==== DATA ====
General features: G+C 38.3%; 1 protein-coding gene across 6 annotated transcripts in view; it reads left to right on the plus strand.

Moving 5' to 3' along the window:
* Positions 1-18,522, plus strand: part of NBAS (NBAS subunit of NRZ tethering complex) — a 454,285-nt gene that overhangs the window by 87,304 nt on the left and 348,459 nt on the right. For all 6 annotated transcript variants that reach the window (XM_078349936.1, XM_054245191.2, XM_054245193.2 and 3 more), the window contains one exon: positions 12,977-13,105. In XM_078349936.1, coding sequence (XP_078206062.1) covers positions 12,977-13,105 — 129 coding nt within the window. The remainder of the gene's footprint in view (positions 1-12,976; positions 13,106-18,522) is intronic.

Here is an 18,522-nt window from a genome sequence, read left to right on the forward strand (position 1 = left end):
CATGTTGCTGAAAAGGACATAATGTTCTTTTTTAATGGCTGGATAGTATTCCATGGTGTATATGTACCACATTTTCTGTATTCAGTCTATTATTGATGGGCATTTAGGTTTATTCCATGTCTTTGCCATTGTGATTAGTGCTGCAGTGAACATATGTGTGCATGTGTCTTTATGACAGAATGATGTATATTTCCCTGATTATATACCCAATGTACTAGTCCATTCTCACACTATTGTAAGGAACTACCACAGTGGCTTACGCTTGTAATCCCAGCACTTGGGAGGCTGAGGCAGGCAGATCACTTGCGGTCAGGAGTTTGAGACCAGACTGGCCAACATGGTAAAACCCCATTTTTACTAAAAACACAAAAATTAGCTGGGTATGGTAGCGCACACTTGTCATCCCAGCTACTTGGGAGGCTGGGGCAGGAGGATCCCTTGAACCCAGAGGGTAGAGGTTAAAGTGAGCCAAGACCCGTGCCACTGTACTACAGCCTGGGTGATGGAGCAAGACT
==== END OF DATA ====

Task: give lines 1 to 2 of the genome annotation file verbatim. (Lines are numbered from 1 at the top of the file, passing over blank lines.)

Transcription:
General features: G+C 38.3%; 1 protein-coding gene across 6 annotated transcripts in view; it reads left to right on the plus strand.

Moving 5' to 3' along the window: